How advisors can support healthier divorces

By Nathalie Boutet | March 7, 2018 | Last updated on September 21, 2023
3 min read

There’s no doubt financial advisors play an important role for families that are going through a separation. In fact, it is now common for family lawyers to suggest their clients work with a financial advisor during the legal process.

A lawyer may look to financial advisors to prepare statements of assets and liabilities, as well as to analyze any tax implications within the family law context. Advisors can also facilitate the financial disclosure process. The list of items required for this process could include supporting documents for income tax returns; bank statements; business income tax returns and business financial statements; mortgage statements and credit card statements. Usually, the advisor and the client work together to gather and provide the financial documents to the lawyer, who will then work with either the client or the advisor to fill in the gaps and convert the documents to a legal format.

Read: Are your married clients financially unfaithful to each other?

The more financially savvy the client, the less involved an advisor will need to be. Advisors can also prepare financial plans showing the impact of the proposed division of assets, along with financial support scenarios.

I recently worked with a financial advisor who, having intimate knowledge of the parties’ income and their assets, created an easy-to-follow chart of the family’s assets and liabilities. The advisor was able to calculate the equal division of all of their assets and liabilities and achieved this division by identifying the account that was the easiest to transfer to the other spouse. The simplicity and clarity of his work made the process more efficient and less expensive for the client, saving approximately five to 10 hours’ worth of accounting and legal fees. Even better, the client gained a better understanding of their financial picture and what their retirement plans would look like after asset division.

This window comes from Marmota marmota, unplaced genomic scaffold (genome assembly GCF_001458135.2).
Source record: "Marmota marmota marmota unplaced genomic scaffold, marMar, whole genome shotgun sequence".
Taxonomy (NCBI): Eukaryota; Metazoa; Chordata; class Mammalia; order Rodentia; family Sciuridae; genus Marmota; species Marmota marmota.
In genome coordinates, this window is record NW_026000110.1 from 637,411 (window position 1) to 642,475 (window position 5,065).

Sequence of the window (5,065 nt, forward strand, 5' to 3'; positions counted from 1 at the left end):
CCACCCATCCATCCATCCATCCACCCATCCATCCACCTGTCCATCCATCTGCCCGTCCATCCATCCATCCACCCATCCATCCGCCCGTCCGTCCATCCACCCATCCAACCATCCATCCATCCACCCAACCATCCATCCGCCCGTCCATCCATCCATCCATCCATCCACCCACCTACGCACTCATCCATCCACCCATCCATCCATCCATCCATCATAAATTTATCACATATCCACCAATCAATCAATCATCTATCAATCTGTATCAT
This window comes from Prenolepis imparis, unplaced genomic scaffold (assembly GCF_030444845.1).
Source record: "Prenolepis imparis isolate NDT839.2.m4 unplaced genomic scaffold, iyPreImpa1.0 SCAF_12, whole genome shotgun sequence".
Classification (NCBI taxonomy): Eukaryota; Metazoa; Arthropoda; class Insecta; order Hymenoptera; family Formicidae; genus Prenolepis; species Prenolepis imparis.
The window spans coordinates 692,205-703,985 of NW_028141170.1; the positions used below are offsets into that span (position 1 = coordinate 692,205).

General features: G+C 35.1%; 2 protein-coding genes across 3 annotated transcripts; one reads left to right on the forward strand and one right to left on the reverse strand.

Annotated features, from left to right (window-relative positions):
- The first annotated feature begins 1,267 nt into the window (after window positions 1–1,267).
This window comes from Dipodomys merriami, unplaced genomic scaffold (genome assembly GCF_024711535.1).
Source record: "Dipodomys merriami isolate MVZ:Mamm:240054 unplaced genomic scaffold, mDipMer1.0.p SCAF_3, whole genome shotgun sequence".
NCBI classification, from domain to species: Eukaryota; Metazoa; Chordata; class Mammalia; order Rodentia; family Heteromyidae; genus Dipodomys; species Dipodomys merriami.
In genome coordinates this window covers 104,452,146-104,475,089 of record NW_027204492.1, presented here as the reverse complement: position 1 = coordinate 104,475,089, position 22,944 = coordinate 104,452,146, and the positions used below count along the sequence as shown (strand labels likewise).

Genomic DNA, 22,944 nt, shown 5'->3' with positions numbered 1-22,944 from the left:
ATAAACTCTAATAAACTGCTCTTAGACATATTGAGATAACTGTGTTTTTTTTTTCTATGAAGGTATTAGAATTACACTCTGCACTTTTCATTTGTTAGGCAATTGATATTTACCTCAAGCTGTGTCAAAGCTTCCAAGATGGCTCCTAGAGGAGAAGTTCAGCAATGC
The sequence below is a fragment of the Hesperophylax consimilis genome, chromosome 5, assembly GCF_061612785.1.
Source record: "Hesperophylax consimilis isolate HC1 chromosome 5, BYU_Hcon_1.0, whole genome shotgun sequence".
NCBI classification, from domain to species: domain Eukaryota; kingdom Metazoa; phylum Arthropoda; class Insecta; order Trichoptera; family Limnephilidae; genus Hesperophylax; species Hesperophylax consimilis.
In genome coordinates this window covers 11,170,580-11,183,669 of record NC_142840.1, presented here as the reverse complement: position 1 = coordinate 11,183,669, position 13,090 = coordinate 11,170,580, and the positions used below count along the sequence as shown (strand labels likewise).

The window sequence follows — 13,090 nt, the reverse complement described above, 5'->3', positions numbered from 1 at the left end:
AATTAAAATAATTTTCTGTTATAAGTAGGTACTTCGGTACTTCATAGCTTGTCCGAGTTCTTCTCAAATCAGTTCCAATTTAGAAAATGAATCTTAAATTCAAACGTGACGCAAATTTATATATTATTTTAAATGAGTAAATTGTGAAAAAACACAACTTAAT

A few reminders for advisors:

  • A client’s risk tolerance may change after the separation.
  • An advisor’s input does not replace independent legal advice.
  • Each spouse should have their own lawyer.

Read: How to educate clients about prenups

The importance of collaboration

Families who go through a divorce may be vulnerable during this time. Adults can easily let their strong emotions, such as anger and vengeance, influence how they instruct their lawyers and what decisions they make. Advisors can play an important role in guiding clients to choose a healthier legal divorce process. Help clients choose lawyers who specialize in conflict resolution, rather than someone who may escalate the conflict.

Read: Divorce leads to small business headaches

In most cases, mediation and collaborative law offer more positive outcomes for divorcing couples and their families, given the additional training in negotiation and a preference, whenever possible, to keep cases out of court. No one wins when the conflict cannot be contained and is escalated to a court proceeding, where the entire file and all financial disclosure will be a matter of public record. This may be undesirable if there’s a business involved as, theoretically, competitors will be able to access the financial statements. And while the rule of law is the same whether a case is resolved through mediation or court, going to court is not only the most expensive route—it also the most emotionally depleting for clients.

Nathalie Boutet

Nathalie Boutet is a family lawyer, mediator and certified Family Enterprise Advisor™ specializing in high-net-worth families and business owners. She can be reached at